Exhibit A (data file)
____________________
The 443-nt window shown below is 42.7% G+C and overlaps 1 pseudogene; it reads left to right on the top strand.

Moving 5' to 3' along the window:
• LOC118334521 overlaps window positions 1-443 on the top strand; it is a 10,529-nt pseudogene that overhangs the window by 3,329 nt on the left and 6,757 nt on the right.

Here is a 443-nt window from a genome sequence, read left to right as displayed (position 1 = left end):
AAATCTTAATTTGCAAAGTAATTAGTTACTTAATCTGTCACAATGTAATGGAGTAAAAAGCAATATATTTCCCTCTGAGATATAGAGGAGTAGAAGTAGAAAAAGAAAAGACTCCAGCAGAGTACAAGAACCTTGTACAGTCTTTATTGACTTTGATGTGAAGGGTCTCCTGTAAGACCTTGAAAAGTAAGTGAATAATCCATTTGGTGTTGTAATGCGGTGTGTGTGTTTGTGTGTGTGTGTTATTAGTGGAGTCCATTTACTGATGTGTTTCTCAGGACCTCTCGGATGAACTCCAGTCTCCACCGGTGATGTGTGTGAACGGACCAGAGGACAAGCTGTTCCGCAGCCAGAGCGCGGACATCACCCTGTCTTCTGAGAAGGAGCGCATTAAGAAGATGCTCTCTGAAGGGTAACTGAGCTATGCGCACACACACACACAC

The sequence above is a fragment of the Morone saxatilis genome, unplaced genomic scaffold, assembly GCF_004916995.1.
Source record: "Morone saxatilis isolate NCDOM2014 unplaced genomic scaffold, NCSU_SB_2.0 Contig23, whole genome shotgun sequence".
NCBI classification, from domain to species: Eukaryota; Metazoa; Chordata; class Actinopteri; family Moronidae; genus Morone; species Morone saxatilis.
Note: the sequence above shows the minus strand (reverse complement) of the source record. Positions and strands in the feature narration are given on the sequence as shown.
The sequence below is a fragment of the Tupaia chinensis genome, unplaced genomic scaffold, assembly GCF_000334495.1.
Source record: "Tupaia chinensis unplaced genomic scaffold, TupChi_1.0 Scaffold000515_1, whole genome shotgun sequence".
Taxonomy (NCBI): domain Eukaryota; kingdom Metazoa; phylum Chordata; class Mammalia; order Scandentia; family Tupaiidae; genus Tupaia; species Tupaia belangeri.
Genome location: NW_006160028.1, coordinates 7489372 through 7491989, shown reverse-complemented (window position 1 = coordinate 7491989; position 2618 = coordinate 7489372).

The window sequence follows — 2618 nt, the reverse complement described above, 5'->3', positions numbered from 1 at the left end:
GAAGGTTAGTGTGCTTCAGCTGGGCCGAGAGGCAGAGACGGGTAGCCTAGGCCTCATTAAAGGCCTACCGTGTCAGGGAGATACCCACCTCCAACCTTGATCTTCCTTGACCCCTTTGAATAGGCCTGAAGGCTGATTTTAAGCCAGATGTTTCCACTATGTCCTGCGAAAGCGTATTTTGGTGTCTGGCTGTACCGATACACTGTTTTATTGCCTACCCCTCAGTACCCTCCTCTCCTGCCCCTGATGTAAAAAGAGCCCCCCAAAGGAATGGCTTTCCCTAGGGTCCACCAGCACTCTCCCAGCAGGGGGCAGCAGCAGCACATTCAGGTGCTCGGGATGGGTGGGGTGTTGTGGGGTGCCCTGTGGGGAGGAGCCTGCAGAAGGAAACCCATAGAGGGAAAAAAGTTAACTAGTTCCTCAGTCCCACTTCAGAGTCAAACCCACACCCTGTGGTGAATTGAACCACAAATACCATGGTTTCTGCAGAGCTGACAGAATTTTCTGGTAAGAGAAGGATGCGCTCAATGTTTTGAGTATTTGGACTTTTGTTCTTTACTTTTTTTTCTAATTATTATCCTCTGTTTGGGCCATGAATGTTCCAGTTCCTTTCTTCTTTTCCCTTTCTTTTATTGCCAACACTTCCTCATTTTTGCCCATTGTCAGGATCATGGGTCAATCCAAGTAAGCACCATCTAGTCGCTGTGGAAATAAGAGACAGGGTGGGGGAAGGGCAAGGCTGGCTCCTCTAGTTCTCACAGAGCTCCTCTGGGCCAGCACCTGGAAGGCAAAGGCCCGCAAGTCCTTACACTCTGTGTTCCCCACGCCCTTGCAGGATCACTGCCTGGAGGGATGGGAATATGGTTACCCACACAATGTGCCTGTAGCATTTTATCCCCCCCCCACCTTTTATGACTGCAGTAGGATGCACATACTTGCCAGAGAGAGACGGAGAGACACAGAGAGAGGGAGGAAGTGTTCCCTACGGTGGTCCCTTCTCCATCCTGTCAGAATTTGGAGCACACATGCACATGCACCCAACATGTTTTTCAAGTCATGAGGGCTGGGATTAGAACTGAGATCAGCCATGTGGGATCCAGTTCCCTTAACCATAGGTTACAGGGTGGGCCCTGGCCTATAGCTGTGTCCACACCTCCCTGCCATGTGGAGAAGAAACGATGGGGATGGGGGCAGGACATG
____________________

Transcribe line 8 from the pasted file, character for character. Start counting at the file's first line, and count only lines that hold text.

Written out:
NCBI classification, from domain to species: Eukaryota; Metazoa; Chordata; class Actinopteri; family Moronidae; genus Morone; species Morone saxatilis.